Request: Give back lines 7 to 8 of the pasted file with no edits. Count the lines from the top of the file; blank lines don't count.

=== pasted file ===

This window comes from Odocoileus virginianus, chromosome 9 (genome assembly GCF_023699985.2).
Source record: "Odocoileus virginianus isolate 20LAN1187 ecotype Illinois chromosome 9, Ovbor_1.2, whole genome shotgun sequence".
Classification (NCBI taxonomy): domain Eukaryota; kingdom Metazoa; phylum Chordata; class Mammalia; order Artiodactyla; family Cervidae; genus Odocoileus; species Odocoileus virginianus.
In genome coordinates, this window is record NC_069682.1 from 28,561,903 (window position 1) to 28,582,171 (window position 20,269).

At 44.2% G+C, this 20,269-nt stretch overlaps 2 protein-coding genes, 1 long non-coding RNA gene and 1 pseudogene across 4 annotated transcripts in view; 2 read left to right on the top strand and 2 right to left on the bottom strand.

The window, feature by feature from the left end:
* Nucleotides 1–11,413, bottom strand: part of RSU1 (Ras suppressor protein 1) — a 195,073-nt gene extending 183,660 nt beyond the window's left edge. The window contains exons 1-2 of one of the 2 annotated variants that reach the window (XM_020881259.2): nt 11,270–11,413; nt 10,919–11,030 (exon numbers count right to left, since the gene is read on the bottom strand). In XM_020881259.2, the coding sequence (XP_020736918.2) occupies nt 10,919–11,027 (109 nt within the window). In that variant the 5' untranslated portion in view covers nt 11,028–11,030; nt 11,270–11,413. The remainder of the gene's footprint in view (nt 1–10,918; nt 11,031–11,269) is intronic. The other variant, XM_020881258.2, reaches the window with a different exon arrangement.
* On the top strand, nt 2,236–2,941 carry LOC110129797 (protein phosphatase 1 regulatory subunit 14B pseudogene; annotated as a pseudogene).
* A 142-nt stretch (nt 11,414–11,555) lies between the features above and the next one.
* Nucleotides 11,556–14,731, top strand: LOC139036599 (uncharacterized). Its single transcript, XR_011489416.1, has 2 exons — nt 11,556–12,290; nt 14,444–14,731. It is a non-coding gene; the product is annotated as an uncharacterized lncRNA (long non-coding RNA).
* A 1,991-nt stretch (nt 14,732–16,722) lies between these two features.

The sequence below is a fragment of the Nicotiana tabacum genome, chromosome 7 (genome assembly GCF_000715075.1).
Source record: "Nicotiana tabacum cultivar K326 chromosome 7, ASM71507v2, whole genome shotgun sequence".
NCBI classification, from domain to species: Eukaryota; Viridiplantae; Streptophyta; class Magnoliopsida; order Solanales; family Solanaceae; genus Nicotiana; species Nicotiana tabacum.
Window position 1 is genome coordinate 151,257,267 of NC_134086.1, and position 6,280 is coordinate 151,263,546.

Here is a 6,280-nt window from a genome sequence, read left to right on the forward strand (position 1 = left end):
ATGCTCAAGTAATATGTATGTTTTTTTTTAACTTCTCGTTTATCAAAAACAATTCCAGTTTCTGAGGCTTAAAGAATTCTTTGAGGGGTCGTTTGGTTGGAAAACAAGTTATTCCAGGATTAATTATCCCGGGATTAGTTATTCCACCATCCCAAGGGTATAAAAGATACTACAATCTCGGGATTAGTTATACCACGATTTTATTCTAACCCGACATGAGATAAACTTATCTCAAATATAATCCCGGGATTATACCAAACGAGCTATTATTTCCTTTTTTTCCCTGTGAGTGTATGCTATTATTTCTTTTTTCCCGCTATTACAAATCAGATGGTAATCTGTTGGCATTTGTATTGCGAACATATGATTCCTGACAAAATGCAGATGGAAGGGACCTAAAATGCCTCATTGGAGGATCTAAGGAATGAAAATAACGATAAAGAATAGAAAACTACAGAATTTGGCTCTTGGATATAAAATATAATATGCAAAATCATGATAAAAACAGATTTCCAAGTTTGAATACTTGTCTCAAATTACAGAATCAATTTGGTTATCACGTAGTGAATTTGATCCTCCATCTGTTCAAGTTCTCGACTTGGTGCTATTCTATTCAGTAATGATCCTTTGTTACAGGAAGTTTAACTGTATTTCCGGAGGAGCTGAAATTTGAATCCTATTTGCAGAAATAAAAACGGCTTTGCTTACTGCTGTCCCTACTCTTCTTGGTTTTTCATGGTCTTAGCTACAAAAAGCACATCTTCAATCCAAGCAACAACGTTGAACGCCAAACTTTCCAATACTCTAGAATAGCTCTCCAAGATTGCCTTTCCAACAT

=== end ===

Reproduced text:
* Nucleotides 1–11,413, bottom strand: part of RSU1 (Ras suppressor protein 1) — a 195,073-nt gene extending 183,660 nt beyond the window's left edge. The window contains exons 1-2 of one of the 2 annotated variants that reach the window (XM_020881259.2): nt 11,270–11,413; nt 10,919–11,030 (exon numbers count right to left, since the gene is read on the bottom strand). In XM_020881259.2, the coding sequence (XP_020736918.2) occupies nt 10,919–11,027 (109 nt within the window). In that variant the 5' untranslated portion in view covers nt 11,028–11,030; nt 11,270–11,413. The remainder of the gene's footprint in view (nt 1–10,918; nt 11,031–11,269) is intronic. The other variant, XM_020881258.2, reaches the window with a different exon arrangement.
* On the top strand, nt 2,236–2,941 carry LOC110129797 (protein phosphatase 1 regulatory subunit 14B pseudogene; annotated as a pseudogene).